Rita, it seems, has spent the last several months sifting through records and looking for migration patterns of families from Long Island. Can you say “desperate genealogist.” I’m not going to steal her thunder, because this part of the journey is hers and hers alone, but suffice it to say she wrote me with a theory.

Joseph Cole was found in Botetourt County, VA along with many of the families that eventually settled in Frederick County, VA and then migrated on together to Greene County, TN. In other words, she’s using the Elizabeth Shown Mills FAN (friends and neighbors) concept to spread the net wider and look for people that might be somehow connected. I took this same approach in Halifax County, VA several years ago with my Estes line very successfully.

Rita discovered that Joseph’s father John Cole also migrated from Long Island through New Jersey into Virginia and settled with this same group. Hmmm, Long Island, same place as Sylvanus Brown. Interesting…

John Cole, it turns out, had a daughter Phebe, who married a Jotham Bart, according to a Presbyterian church book in New Jersey where they settled for a short time in their migration journey. The church records referenced are transcribed, not original.

Jotham Brown, who is known to connect to the Brown family found on Long Island, is found migrating with this same group, and Rita wondered if indeed, Jotham Bart was really Jotham Brown and Phoebe was actually the daughter of John Cole and wife, Mary Mercy Kent.

Still being in the grips of the Holiday Crud, I asked Rita if John Cole and his wife had any proven daughters who would be candidates to have descendants mitochondrial DNA test.

Lydia Cole

While Rita was searching for daughters of Mary Mercy Kent and John Cole, I had sufficiently escaped the grim reaper to check cousin David’s mitochondrial DNA matches, just on the off chance that some useful gem of information was buried there.

David has 16 full sequence matches, of which 7 are exact matches, meaning a genetic distance of 0, a perfect match. Keep in mind that a perfect match can still be hundreds of years in the past, but it can also be much closer in time. Just because it can be further in the past doesn’t mean that it is. You match your mother, her sisters and their children, and that’s clearly very recent.

What was waiting was shocking. Holy chimloda!

Phoebe's sister, Lydia Cole

The Earliest Known Ancestor of one of David’s exact matches is Lydia Cole, born in 1781 in Virginia and died in 1864 in Ohio. The tester, Pete (not his real name,) had a tree. Thank you, thank you!!

Pete was stuck at Lydia Cole, obviously, but his tree provided me with Lydia’s husband’s name.

Oh, and by the way, guess what our Phoebe, born about 1750, named her daughter? Yep, Lydia.

Should I have noticed this hint sooner and dug deeper. Yes, I surely should have – Pete’s test was taken in 2012 so this information was there waiting for 6 years.

Is Lydia Cole too good to be true? Perhaps. Is she related? Of course the first thing good genealogists do is try to poke holes in the story. Better me than someone else. Let’s see what we can find.


Desperate to find out more about Lydia Cole, I checked Ancestry’s trees, understanding just how flakey these can be. Regardless, they are great clues and some are well sourced. Other people’s trees are at least a place to start looking.

Phoebe's sister, Lydia Cole at ancestry

There was Lydia with her father, John Cole and Mary Mercy Kent, the exact same couple Rita had hypothesized as Phoebe’s parents!

Lydia’s marriage was sourced and sure enough she married William Powell Simmons in Frederick County, VA in 1801, where Jotham Brown and Phoebe, his wife lived. It appears, according to Rita, that John Cole and his entire family settled there.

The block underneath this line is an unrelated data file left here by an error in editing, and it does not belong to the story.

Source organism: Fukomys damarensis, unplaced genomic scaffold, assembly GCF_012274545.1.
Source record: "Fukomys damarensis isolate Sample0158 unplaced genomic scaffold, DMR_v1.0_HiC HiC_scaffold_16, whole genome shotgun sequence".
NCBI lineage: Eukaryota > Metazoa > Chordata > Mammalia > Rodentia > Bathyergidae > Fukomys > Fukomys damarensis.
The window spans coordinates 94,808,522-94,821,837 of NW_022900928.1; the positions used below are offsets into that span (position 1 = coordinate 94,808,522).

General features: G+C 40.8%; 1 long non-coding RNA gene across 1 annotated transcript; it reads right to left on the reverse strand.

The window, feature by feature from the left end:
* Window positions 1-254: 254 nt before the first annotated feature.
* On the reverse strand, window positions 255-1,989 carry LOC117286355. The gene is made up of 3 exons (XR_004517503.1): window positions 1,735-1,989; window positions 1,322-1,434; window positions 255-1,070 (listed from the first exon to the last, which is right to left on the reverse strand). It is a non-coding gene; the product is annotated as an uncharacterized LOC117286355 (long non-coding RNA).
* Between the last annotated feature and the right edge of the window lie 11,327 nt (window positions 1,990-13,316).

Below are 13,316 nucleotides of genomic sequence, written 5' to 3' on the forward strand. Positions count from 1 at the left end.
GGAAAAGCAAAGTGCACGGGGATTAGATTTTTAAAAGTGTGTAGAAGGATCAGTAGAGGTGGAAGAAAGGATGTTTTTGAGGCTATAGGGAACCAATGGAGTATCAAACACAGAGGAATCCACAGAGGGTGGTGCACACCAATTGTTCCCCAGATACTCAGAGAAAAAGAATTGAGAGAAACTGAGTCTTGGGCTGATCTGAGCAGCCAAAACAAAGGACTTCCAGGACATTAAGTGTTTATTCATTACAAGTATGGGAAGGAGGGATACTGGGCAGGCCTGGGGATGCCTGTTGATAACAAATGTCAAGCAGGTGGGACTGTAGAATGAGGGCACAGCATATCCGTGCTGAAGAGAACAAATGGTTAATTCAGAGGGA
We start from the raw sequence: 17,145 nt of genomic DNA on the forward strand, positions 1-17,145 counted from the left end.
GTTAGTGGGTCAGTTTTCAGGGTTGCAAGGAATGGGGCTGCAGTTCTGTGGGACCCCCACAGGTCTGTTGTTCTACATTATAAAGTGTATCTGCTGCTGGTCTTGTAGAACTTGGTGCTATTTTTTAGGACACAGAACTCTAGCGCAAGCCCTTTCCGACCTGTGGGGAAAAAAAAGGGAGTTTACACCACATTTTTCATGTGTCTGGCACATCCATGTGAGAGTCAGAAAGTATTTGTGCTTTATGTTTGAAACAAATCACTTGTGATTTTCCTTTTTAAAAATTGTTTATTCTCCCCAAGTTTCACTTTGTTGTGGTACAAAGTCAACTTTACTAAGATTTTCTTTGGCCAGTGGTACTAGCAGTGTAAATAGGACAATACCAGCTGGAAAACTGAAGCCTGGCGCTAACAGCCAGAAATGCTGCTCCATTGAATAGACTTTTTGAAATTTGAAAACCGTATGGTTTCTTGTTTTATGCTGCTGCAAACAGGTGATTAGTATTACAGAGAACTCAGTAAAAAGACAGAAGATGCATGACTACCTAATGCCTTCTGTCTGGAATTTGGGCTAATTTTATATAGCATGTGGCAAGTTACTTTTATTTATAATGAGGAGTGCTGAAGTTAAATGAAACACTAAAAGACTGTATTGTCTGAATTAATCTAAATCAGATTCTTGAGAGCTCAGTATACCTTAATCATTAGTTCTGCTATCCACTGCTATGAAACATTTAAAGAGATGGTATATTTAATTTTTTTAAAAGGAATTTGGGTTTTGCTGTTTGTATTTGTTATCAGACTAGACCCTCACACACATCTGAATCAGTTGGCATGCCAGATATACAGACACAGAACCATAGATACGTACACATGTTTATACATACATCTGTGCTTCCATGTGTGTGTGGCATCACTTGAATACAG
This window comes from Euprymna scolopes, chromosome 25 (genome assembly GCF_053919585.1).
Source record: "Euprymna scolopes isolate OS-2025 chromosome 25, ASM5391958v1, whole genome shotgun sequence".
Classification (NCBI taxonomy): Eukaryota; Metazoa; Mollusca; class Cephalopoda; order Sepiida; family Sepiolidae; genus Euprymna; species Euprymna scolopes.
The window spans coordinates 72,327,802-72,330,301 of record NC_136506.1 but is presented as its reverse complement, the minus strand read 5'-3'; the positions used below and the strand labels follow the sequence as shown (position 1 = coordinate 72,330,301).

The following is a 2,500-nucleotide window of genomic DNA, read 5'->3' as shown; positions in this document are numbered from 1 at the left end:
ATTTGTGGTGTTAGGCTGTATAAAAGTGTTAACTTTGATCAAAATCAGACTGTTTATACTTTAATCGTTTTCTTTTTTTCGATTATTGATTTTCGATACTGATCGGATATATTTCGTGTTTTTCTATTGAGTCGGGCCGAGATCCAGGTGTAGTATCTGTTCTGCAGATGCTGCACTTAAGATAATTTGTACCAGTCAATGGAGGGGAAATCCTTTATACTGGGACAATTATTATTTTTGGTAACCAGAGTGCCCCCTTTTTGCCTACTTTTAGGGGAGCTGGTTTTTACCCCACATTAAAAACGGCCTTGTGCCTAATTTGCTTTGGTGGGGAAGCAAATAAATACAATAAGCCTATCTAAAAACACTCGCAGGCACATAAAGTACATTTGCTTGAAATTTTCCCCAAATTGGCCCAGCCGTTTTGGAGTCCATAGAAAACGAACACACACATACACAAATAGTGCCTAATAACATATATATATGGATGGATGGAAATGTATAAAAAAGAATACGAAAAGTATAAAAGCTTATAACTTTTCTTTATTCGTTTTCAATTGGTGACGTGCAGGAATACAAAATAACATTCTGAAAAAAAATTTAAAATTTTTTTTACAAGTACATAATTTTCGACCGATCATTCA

What a nice little bow on this package – at least for now. Am I done? Heck no…this journey is just beginning. You know how genealogy works – when you solve one mystery, you just add two more! Plus, there’s that little issue of verification, finding the relevant documents, etc. I know, details, right?

Is it possible that Lydia Cole isn’t really Phoebe’s sister? Yes, it’s possible. There is a roughly 30 year birth difference – although we all know how fluid these early dates can be.

DNA alone this far in the past can’t prove anything without additional evidence. It’s theoretically possible that Lydia’s mother was another close relative of Phoebe’s mother, somehow – explaining why Lydia and Phoebe would match so closely on such rare mitochondrial DNA. It’s possible, but not terribly likely.

Preliminary autosomal research also shows connections to the Cole family through other descendants of John Cole – so the evidence is mounting.

There’s a lot more research to do – verifying records, discovering more about Phoebe and John Cole and Mary Mercy Kent. I think Rita is already in the car on the way to Virginia😊

We can now follow Phoebe’s family’s migration from Long Island through New Jersey to Virginia. We now know the identity, pending confirmation, of both of Phoebe’s parents and can track those lines back in time. We know roughly when and where Phoebe was born. We can put the Brown and Cole families in the same place and time on Long Island.

All, thanks to mitochondrial DNA tests at Family Tree DNA confirming Rita’s hypothesis.

What a glorious day!!!

What Can Mitochondrial DNA Do For You?

Mitochondrial DNA is anything but useless. If you’re thinking, “yes, but David only had 16 matches total, and the only possible useful ones were the 7 exact matches because the rest are too far back,” – you’d be mistaken.

One of David’s matches is a distance of 2, meaning two mutations, and that’s the match that confirmed that Clarissa Marinda Crumley was the sister of our Phoebe Crumley, proving that Lydia Brown was indeed Phoebe’s mother, NOT Elizabeth Johnson who apparently married a different William Crumley just a few months before Phoebe’s birth. I wrote about unraveling that mystery here.

If you haven’t mitochondrial DNA tested, what critical information are you missing? You don’t know what you don’t know. If everyone would test, just think how many brick walls would fall.